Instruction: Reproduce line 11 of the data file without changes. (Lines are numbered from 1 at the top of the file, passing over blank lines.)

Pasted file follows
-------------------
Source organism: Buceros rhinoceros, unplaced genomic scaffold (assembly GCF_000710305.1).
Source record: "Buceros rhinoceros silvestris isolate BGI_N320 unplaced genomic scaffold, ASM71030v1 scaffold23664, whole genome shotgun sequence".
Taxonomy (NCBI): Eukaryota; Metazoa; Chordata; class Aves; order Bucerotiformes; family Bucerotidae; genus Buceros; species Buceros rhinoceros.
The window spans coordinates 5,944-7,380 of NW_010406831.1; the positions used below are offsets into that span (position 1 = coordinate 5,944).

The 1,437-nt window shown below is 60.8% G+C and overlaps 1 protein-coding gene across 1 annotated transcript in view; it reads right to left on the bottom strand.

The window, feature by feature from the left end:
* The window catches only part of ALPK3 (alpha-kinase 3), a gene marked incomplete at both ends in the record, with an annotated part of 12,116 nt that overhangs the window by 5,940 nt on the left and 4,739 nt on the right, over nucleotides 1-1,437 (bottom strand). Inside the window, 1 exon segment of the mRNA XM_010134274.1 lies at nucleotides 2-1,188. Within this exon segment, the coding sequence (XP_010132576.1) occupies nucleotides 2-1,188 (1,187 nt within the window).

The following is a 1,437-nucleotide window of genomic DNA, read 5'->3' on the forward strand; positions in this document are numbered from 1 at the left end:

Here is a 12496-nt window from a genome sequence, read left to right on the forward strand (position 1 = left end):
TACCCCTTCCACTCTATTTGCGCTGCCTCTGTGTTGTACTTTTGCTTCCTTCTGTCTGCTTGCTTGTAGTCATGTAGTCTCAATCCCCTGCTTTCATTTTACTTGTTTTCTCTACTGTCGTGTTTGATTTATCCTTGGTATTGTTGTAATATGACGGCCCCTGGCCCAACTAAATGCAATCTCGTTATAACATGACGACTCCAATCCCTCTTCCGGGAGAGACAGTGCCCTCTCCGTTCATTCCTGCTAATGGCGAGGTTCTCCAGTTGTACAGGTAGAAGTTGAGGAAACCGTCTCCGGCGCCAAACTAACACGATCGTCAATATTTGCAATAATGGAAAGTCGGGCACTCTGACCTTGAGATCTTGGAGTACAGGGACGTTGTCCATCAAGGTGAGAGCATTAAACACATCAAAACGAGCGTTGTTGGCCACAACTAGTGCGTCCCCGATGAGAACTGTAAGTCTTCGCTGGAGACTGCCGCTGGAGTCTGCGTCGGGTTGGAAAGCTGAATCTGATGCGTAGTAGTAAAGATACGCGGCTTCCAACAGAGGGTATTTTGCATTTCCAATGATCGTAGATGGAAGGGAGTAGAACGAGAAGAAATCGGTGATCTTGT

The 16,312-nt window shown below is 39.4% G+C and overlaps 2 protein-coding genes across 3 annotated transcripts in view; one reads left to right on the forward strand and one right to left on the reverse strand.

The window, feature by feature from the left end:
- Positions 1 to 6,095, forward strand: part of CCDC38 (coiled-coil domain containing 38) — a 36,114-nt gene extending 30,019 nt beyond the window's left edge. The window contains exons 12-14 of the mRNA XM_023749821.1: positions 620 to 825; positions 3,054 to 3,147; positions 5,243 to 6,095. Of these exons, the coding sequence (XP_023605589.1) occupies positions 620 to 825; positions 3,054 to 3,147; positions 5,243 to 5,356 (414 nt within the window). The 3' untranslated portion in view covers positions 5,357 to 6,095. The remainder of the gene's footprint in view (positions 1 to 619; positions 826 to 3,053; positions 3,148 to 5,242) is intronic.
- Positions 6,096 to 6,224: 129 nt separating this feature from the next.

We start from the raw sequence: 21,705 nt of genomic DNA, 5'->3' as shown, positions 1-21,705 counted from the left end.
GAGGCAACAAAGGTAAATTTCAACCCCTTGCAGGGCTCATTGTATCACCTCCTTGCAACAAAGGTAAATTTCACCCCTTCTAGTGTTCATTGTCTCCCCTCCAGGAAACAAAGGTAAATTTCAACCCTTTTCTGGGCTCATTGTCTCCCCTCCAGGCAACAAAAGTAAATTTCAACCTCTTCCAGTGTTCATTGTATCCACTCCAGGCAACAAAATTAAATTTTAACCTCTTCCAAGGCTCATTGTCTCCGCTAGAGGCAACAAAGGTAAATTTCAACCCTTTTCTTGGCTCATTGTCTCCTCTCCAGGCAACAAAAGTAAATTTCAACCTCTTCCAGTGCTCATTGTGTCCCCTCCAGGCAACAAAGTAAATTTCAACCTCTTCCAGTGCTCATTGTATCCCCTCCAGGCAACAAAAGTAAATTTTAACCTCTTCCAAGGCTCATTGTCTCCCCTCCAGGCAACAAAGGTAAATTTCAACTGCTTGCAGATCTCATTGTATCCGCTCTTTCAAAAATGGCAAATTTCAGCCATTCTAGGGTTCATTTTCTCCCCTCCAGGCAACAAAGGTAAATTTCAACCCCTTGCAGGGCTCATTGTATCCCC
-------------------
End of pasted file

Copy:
The 16,312-nt window shown below is 39.4% G+C and overlaps 2 protein-coding genes across 3 annotated transcripts in view; one reads left to right on the forward strand and one right to left on the reverse strand.